May 2012

The following story originally appeared in NEI’s Nuclear Energy Overview.

The tsunami that brought about the nuclear accident at Japan’s Fukushima Daiichi facility was not adequately accounted for in the facility’s design basis, said a co-author of a report for the American Nuclear Society.

Michael Corradini, co-chair of the ANS’ special committee on Fukushima, told the National Academy of Sciences this week that the March 11, 2011, tsunami that disabled the nuclear power plant was not entirely unforeseen, because larger tsunamis have occurred in that region of Japan in recorded history.
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The following story originally appeared in NEI’s Nuclear Energy Overview.

The nuclear energy industry continues to make progress on developing guidance for implementing the highest-priority recommendations from the NRC’s Fukushima task force.

The NRC meanwhile is preparing to send approved guidance back to the industry.
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Last week at the 2012 Nuclear Energy Assembly (NEA 2012), Tony Pietrangelo, the Chief Nuclear Officer of the Nuclear Energy Institute, moderated a panel discussion on the industry’s response to the events at Fukushima. We’ve posted the video from the session on YouTube and embedded a copy below.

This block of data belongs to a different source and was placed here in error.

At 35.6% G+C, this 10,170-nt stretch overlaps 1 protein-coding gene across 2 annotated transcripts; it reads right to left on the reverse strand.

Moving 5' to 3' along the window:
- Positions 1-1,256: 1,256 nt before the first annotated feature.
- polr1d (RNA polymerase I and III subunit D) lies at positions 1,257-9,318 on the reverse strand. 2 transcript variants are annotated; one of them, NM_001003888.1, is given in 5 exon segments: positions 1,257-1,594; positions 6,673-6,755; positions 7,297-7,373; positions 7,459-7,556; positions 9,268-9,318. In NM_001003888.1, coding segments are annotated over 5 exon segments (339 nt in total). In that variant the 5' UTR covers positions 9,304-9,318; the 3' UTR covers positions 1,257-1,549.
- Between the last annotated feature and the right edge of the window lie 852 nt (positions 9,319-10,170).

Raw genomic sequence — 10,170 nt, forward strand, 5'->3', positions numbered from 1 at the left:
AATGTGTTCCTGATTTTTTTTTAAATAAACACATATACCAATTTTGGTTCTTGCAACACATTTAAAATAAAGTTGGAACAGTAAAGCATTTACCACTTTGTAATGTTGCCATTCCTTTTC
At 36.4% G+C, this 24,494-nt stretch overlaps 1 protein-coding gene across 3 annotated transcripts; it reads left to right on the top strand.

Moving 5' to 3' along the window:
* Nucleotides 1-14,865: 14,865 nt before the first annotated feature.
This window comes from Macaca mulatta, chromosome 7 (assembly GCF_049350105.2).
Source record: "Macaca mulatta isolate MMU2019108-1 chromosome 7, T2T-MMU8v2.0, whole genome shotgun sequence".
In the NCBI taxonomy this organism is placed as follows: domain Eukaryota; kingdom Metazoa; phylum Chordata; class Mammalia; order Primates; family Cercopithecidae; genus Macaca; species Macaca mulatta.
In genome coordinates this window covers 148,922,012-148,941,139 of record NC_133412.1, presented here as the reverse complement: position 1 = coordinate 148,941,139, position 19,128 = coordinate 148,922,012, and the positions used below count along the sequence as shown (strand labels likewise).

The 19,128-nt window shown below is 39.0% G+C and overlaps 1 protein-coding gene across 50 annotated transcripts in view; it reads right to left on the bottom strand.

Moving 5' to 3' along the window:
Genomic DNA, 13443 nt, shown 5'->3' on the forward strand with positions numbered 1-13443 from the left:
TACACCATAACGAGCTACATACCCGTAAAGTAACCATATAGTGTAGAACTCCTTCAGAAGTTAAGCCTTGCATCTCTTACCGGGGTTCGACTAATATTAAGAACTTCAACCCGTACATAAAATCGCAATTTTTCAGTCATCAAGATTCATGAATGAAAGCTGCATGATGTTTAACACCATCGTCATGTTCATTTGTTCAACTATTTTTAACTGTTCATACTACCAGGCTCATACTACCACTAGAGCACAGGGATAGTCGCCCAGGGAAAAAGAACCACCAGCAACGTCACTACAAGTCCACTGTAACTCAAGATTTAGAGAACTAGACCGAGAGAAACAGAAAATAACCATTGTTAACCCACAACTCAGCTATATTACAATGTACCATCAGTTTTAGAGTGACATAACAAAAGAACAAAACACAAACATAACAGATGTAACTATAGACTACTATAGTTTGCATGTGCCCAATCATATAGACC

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Industry/Regulatory/Political

  • The Japanese government and four regional power companies will announce electricity rationing contingency plans by mid-June. With all of Japan’s nuclear reactors offline, the government is predicting power shortages in the western and northern areas of the country. Blackouts are expected to be limited to a few hours per day in each area, and essential services such as railways, hospitals and fire departments will be exempt. Japan posted a record $6.5 billion trade deficit in April. It was the second straight month that the country’s imports exceeded its exports, mostly due to the need for liquefied natural gas and crude oil for thermal power plants.

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Over the weekend, multiple media outlets reported that trace levels of radioactive Cesium had been found in Blue Fin Tuna caught off the coast of California. The radioactive particles had been picked up from the Fukushima Daiichi nuclear power plant (click here for the report), according to a report from the National Academy of Sciences.

Before anyone thinks twice about eating tuna, there are a couple of facts that you should keep in mind:

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